Sometimes your best friends are the hardest people to buy a birthday present for. You know that person inside and out and all year you are bursting with ideas on what to get them…only come the occasion you’re left changing your mind and panicking. One of the best, (if I do say so myself), presents I’ve given one of my guy friends is a sushi making course. It’s soy much fun. It’s a present that means you get to spend time together, that will leave lasting memories and with the ultimate
cherry wasabi on top of the cake,maki, being that you’ll eat more sushi than you thought possible; what more could anyone want for a birthday present?
I hadn’t got a clue on how to make sushi, I’ve always been far more interested in the finished result, but it swiftly became apparent, during the 3 hour lesson, that I will certainly still be buying shop brought sushi for the foreseeable future. We went to the sushi class held at Tsunami restaurant in Clapham. It’s very interactive; you sit on tables facing a demo spot, watch the chef make the chosen sushi, listen to their explanation on what their doing, don a plastic bib and recreate what they’ve done. N.b. the chefs make the process of rolling/stuffing the sushi look the easiest thing in the world and trust me it definitely isn’t!
There is nothing like drooling over your friends to remind them how strong your friendship is…..and I practically started slobbering over the table when we sat down and had the ingredients brought to our table; the freshest fish, the ripest avocado and the fieriest of gingers were all present and correct.
My drooling problem only escalated when we were given the menu of what we would be recreating during the class. Can you blame me with a line up of tuna truffle rolls, soft shell crab rolls and seabass nigri to name but a few? (P.s. keep the sheet of paper so when you get home and show off your finished creations, you know what it is that you’re pointing to!)
The most important thing when it comes to sushi is the rice. Whether it’s undercooked or overcooked, poorly cooked rice will have a knock on effect on everything from the taste, to the roll shape and to your general satisfaction/stress levels. Luckily, Tsunami whip out an endless chorus of ‘here’s some we made earlier’, and pre-made rice that is cooked to perfection lands on your mat. (Sadly, I couldn’t get the recipe of how to cook this holy grail of sushi rices as it’s top secret. *Sigh.*
To make a basic maki, you roll rice out onto the seaweed paper, from left to right. Easier said than done if you are right handed -I definitely used that as an excuse to cover up my appalling spreading technique.
You then lay your chosen ingredients onto the middle of the rice and roll. This is another seemingly easy, but in reality fiendishly tricky stage. I kept finding that my roll would collapse with bits of fish/veg consequently flying out – always a good ice breaker having to retrieve bits of your meal from your neighbour’s mat.
You can eat as much of the sushi you can during the class; the best incentive to pay attention to the chef and roll roll roll!
Demolishing roll after roll of fresh, homemade sushi makes you realise how sad and lifeless most shop-brought sushi is; and yet, even from a high street chain, it’s always one of the most expensive lunch options.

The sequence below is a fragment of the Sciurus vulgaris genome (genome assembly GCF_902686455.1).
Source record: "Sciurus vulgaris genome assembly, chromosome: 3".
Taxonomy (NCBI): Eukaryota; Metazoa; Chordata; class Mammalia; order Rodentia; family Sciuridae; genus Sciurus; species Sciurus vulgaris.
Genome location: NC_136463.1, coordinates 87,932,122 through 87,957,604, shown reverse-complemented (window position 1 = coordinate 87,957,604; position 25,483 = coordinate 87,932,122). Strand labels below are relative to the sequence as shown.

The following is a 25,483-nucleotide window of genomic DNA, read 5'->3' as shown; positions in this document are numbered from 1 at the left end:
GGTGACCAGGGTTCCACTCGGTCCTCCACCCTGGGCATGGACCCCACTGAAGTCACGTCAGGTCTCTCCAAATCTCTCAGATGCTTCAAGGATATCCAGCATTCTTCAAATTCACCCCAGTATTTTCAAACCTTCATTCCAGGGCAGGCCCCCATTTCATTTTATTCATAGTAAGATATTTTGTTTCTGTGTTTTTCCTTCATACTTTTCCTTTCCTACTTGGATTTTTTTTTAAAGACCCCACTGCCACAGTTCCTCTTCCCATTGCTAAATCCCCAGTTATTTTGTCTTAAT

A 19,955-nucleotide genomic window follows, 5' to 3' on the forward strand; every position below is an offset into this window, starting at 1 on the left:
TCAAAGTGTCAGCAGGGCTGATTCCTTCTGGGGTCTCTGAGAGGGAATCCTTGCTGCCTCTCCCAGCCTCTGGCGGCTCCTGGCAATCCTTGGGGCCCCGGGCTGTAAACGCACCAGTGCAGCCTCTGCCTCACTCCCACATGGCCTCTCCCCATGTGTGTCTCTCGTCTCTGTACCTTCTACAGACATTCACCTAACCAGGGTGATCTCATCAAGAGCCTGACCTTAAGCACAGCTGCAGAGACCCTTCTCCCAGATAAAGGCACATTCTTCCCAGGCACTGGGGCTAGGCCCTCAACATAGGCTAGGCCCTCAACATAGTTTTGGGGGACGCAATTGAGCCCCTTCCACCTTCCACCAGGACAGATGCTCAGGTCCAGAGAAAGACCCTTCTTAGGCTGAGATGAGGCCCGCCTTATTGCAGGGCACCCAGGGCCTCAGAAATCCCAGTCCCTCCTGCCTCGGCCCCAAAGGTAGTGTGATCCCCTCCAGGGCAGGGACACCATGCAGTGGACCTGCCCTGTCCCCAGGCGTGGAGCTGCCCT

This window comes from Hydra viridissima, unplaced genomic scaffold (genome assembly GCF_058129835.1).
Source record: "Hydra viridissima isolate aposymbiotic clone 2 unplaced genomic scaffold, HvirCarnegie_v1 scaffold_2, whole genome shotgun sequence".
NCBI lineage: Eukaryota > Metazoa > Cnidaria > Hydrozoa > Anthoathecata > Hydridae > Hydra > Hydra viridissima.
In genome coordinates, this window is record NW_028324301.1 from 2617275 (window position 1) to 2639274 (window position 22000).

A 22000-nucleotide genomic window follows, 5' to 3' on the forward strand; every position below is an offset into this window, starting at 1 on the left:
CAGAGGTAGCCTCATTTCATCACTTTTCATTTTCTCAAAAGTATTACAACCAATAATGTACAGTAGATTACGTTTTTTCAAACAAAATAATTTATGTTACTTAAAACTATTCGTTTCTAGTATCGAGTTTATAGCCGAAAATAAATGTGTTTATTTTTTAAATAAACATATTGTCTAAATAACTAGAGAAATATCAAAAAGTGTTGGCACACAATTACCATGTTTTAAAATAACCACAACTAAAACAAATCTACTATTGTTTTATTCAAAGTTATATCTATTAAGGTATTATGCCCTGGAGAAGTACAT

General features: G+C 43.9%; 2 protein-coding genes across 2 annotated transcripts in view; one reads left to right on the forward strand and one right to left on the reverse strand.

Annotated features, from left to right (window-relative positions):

There were numerous contenders, but my favourite creation we made was soft shell crab encased in homemade batter, (avoid if you’re coeliac.) If you do come to Tsunami for a meal, order this immediately. I couldn’t even take a photo without a hopeful chopstick trying to swoop in!
Prawn tempura, although this was probably my least favourite out of all of the creations we made and impossible to eat in a vaguely attractive manner.
The class started at 12.30 pm, so we felt that it was more than acceptable to get drinks from the handy bar situated at the back of the class. There were a number of people who started off on soft drinks, but by 2.30 pm and a couple of misformed rolls, everyone had decided to hit the booze which helped people’s rolling skills no end. It was a jolly atmosphere with everyone nattering away to their friends- I would say that 2-3 people is the perfect group size. We spotted quite a few ‘first daters’, and decided that a sushi making course is a pretty darn good place to test out a relationship – and if it doesn’t work out, you could just say ‘It’s not me, Itsu.’
We left with a tray loaded with sushi. The sushi has to be eaten within 24 hours, hardly a problem; moreover the real problem is not eating the entire thing before you’ve even made it home. Again, it does make you wonder what some stores put in their sushi to make it have a shelf life of more than a day…..
Tsunami’s sushi making course wasabi(g) success. Maki(ng) the sushi was such good fun although udon how hard it is until you try it. You have to book super far in advance as only 14 are allowed in a class, which is perfect as it means the chef can help correct any dodgy rolling techniques. At £30 for a three hour class with generous portions of fresh ingredients and more sushi than you can eat, I couldn’t recommend this more. You’ll leave clutching your bag of homemade sushi, determined to have people over for supper and to recreate the class ….only to realise that you have to perfect making the rice first….
Find Tsunami restaurant at 5-7 Voltaire Rd, London SW4 6DQ
For details of their sushi cooking classes click here.